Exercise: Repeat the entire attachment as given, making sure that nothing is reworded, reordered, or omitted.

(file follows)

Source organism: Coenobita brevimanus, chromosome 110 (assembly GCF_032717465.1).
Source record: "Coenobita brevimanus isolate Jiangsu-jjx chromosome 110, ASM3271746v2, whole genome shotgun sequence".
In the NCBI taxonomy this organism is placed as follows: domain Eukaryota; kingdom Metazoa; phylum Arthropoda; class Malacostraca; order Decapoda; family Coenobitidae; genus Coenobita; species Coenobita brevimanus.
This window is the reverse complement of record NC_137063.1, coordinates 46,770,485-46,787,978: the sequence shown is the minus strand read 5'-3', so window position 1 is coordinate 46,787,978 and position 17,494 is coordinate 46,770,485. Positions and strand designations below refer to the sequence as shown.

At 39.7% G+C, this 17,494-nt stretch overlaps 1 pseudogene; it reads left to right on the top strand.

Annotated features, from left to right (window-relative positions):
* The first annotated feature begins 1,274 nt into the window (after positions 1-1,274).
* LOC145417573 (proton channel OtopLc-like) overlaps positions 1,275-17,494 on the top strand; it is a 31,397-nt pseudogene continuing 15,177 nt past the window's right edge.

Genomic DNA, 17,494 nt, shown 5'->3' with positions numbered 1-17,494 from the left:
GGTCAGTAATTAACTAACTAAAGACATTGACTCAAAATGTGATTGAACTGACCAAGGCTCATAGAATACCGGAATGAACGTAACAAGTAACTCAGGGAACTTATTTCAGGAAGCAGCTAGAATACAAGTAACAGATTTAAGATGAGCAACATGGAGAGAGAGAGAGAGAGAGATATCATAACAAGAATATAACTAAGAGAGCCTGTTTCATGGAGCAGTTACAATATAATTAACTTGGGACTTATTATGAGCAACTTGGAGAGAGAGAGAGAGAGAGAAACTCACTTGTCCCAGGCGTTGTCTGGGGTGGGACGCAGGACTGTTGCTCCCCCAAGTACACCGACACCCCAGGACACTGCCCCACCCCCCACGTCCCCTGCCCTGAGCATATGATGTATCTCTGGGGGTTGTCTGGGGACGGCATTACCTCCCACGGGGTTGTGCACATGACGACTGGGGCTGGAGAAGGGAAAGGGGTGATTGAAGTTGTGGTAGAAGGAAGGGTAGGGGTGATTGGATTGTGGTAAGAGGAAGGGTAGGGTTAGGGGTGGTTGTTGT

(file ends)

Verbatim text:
Source organism: Coenobita brevimanus, chromosome 110 (assembly GCF_032717465.1).
Source record: "Coenobita brevimanus isolate Jiangsu-jjx chromosome 110, ASM3271746v2, whole genome shotgun sequence".
In the NCBI taxonomy this organism is placed as follows: domain Eukaryota; kingdom Metazoa; phylum Arthropoda; class Malacostraca; order Decapoda; family Coenobitidae; genus Coenobita; species Coenobita brevimanus.
This window is the reverse complement of record NC_137063.1, coordinates 46,770,485-46,787,978: the sequence shown is the minus strand read 5'-3', so window position 1 is coordinate 46,787,978 and position 17,494 is coordinate 46,770,485. Positions and strand designations below refer to the sequence as shown.

At 39.7% G+C, this 17,494-nt stretch overlaps 1 pseudogene; it reads left to right on the top strand.

Annotated features, from left to right (window-relative positions):
* The first annotated feature begins 1,274 nt into the window (after positions 1-1,274).
* LOC145417573 (proton channel OtopLc-like) overlaps positions 1,275-17,494 on the top strand; it is a 31,397-nt pseudogene continuing 15,177 nt past the window's right edge.

Genomic DNA, 17,494 nt, shown 5'->3' with positions numbered 1-17,494 from the left:
GGTCAGTAATTAACTAACTAAAGACATTGACTCAAAATGTGATTGAACTGACCAAGGCTCATAGAATACCGGAATGAACGTAACAAGTAACTCAGGGAACTTATTTCAGGAAGCAGCTAGAATACAAGTAACAGATTTAAGATGAGCAACATGGAGAGAGAGAGAGAGAGAGATATCATAACAAGAATATAACTAAGAGAGCCTGTTTCATGGAGCAGTTACAATATAATTAACTTGGGACTTATTATGAGCAACTTGGAGAGAGAGAGAGAGAGAGAAACTCACTTGTCCCAGGCGTTGTCTGGGGTGGGACGCAGGACTGTTGCTCCCCCAAGTACACCGACACCCCAGGACACTGCCCCACCCCCCACGTCCCCTGCCCTGAGCATATGATGTATCTCTGGGGGTTGTCTGGGGACGGCATTACCTCCCACGGGGTTGTGCACATGACGACTGGGGCTGGAGAAGGGAAAGGGGTGATTGAAGTTGTGGTAGAAGGAAGGGTAGGGGTGATTGGATTGTGGTAAGAGGAAGGGTAGGGTTAGGGGTGGTTGTTGT